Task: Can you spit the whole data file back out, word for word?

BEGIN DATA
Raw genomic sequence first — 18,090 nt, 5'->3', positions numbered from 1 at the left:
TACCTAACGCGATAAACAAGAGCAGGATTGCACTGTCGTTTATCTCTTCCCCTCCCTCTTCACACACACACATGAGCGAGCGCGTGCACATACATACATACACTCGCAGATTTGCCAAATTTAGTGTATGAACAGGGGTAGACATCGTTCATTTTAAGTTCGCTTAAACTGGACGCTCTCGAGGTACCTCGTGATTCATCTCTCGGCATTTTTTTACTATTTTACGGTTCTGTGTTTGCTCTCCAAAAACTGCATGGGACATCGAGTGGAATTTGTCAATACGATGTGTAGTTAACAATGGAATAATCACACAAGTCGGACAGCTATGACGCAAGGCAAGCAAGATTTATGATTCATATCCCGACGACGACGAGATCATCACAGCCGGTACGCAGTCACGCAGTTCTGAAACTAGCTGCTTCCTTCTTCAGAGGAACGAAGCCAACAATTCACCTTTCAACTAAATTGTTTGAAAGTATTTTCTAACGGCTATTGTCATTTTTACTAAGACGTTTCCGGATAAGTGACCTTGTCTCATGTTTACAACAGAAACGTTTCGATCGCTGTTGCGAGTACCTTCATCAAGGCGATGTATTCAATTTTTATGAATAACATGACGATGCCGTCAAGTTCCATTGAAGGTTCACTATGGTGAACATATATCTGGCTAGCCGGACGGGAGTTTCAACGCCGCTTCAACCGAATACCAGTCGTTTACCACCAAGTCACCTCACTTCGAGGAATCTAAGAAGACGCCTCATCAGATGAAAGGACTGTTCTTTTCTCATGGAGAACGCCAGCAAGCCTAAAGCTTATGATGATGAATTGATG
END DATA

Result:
Raw genomic sequence first — 18,090 nt, 5'->3', positions numbered from 1 at the left:
TACCTAACGCGATAAACAAGAGCAGGATTGCACTGTCGTTTATCTCTTCCCCTCCCTCTTCACACACACACATGAGCGAGCGCGTGCACATACATACATACACTCGCAGATTTGCCAAATTTAGTGTATGAACAGGGGTAGACATCGTTCATTTTAAGTTCGCTTAAACTGGACGCTCTCGAGGTACCTCGTGATTCATCTCTCGGCATTTTTTTACTATTTTACGGTTCTGTGTTTGCTCTCCAAAAACTGCATGGGACATCGAGTGGAATTTGTCAATACGATGTGTAGTTAACAATGGAATAATCACACAAGTCGGACAGCTATGACGCAAGGCAAGCAAGATTTATGATTCATATCCCGACGACGACGAGATCATCACAGCCGGTACGCAGTCACGCAGTTCTGAAACTAGCTGCTTCCTTCTTCAGAGGAACGAAGCCAACAATTCACCTTTCAACTAAATTGTTTGAAAGTATTTTCTAACGGCTATTGTCATTTTTACTAAGACGTTTCCGGATAAGTGACCTTGTCTCATGTTTACAACAGAAACGTTTCGATCGCTGTTGCGAGTACCTTCATCAAGGCGATGTATTCAATTTTTATGAATAACATGACGATGCCGTCAAGTTCCATTGAAGGTTCACTATGGTGAACATATATCTGGCTAGCCGGACGGGAGTTTCAACGCCGCTTCAACCGAATACCAGTCGTTTACCACCAAGTCACCTCACTTCGAGGAATCTAAGAAGACGCCTCATCAGATGAAAGGACTGTTCTTTTCTCATGGAGAACGCCAGCAAGCCTAAAGCTTATGATGATGAATTGATG